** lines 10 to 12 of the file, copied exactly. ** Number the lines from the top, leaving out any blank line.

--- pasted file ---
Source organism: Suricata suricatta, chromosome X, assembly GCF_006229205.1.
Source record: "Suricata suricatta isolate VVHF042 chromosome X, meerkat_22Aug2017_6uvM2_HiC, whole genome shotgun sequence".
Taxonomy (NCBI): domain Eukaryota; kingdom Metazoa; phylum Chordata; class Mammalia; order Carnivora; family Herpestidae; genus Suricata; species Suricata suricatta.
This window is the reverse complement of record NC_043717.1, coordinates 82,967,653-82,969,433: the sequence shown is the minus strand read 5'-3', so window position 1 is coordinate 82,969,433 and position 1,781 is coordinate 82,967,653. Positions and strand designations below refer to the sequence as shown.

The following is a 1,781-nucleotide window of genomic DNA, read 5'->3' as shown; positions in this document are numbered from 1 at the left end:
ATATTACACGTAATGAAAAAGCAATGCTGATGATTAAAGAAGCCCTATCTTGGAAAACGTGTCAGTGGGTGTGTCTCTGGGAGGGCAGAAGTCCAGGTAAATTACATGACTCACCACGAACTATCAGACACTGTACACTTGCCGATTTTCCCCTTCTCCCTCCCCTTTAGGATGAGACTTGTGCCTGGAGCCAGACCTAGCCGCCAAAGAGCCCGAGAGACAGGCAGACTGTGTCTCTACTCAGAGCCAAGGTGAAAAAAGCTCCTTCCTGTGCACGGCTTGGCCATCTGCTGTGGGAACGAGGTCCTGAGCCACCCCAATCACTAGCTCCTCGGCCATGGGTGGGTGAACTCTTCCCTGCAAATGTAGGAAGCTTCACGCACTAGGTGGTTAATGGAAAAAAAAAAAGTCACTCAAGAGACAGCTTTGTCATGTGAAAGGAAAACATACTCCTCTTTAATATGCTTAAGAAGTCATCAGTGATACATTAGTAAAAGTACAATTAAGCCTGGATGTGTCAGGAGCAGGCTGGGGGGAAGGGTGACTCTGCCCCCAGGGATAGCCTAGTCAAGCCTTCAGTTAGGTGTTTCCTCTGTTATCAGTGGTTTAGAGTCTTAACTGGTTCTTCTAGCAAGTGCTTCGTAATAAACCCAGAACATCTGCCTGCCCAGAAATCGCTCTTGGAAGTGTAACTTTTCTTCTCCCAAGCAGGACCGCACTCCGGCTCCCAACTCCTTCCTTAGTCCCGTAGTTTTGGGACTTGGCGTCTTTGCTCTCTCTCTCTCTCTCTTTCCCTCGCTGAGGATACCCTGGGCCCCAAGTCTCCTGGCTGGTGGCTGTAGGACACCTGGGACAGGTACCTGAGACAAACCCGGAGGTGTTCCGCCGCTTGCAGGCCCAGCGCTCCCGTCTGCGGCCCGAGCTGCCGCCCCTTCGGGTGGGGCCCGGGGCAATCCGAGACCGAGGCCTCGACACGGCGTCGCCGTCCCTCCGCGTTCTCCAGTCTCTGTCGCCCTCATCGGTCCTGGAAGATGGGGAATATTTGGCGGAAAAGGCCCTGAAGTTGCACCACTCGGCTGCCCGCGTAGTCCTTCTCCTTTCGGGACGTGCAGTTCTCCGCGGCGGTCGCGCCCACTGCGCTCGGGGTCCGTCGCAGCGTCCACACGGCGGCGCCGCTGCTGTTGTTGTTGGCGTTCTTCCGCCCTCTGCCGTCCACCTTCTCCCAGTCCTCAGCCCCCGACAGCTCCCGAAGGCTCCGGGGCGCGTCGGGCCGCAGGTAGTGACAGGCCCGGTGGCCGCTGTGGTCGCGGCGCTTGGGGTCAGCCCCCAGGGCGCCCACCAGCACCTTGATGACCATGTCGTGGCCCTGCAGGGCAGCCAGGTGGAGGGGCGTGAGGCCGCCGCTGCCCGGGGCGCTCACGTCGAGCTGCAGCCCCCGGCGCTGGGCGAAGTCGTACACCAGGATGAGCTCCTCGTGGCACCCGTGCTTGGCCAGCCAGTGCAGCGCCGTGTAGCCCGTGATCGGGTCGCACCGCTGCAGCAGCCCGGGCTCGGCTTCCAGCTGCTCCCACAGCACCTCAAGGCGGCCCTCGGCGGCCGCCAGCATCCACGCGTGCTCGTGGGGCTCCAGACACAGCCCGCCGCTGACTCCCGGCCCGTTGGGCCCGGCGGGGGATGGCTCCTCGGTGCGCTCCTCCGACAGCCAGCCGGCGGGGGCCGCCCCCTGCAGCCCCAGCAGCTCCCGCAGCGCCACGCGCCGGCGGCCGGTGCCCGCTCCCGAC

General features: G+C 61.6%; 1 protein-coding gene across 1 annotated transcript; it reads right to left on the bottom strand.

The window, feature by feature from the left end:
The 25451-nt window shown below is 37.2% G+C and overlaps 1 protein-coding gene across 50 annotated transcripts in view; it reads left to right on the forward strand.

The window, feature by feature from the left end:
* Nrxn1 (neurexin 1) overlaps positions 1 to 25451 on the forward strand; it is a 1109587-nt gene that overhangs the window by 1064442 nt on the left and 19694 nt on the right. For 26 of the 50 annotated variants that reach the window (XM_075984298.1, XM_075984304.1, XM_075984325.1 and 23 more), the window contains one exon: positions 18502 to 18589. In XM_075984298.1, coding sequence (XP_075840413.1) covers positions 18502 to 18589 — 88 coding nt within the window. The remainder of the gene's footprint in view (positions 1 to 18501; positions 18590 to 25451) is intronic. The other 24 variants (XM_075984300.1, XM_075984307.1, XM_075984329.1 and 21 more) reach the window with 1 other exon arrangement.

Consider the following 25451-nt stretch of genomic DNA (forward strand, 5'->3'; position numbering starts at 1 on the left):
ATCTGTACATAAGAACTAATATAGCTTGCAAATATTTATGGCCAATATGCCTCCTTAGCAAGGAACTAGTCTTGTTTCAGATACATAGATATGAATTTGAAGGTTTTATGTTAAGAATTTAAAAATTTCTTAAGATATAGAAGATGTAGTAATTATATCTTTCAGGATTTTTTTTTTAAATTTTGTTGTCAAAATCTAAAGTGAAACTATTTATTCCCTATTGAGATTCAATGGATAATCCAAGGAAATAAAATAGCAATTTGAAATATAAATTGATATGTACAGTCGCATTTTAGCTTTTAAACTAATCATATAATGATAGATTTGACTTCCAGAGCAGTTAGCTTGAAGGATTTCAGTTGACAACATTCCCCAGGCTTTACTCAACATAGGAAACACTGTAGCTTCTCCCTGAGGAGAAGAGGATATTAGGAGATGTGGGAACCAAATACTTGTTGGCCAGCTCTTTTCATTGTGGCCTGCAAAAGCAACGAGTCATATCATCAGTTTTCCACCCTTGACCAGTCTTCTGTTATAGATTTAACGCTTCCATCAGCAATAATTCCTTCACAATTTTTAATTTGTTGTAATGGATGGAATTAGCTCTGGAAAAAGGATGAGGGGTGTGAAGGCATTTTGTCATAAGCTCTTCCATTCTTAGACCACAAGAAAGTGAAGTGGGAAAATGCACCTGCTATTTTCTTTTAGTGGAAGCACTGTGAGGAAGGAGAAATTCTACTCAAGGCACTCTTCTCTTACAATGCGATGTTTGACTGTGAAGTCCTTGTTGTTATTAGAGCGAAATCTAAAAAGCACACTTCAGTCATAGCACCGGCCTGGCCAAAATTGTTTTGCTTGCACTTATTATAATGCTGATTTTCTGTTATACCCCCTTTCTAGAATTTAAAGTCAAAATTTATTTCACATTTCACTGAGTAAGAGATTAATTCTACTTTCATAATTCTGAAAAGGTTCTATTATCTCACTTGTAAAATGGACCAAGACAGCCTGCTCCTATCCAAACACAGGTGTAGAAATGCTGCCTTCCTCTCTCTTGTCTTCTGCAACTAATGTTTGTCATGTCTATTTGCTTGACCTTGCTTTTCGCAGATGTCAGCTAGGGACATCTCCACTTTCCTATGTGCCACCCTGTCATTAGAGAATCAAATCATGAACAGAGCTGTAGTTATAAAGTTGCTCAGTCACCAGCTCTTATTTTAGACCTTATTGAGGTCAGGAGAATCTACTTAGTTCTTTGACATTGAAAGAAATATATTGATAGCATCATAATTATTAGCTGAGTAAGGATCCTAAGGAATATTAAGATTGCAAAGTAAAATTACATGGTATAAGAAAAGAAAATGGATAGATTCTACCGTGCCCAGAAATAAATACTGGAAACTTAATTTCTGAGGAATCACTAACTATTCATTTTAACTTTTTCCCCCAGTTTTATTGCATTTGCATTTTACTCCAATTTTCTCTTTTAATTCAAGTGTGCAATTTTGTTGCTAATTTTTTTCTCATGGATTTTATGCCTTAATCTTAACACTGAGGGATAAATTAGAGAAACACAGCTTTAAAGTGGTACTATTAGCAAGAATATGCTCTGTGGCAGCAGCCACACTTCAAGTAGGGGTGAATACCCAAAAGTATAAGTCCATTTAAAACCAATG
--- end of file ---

The window, feature by feature from the left end:
* Nrxn1 (neurexin 1) overlaps positions 1 to 25451 on the forward strand; it is a 1109587-nt gene that overhangs the window by 1064442 nt on the left and 19694 nt on the right. For 26 of the 50 annotated variants that reach the window (XM_075984298.1, XM_075984304.1, XM_075984325.1 and 23 more), the window contains one exon: positions 18502 to 18589. In XM_075984298.1, coding sequence (XP_075840413.1) covers positions 18502 to 18589 — 88 coding nt within the window. The remainder of the gene's footprint in view (positions 1 to 18501; positions 18590 to 25451) is intronic. The other 24 variants (XM_075984300.1, XM_075984307.1, XM_075984329.1 and 21 more) reach the window with 1 other exon arrangement.

Consider the following 25451-nt stretch of genomic DNA (forward strand, 5'->3'; position numbering starts at 1 on the left):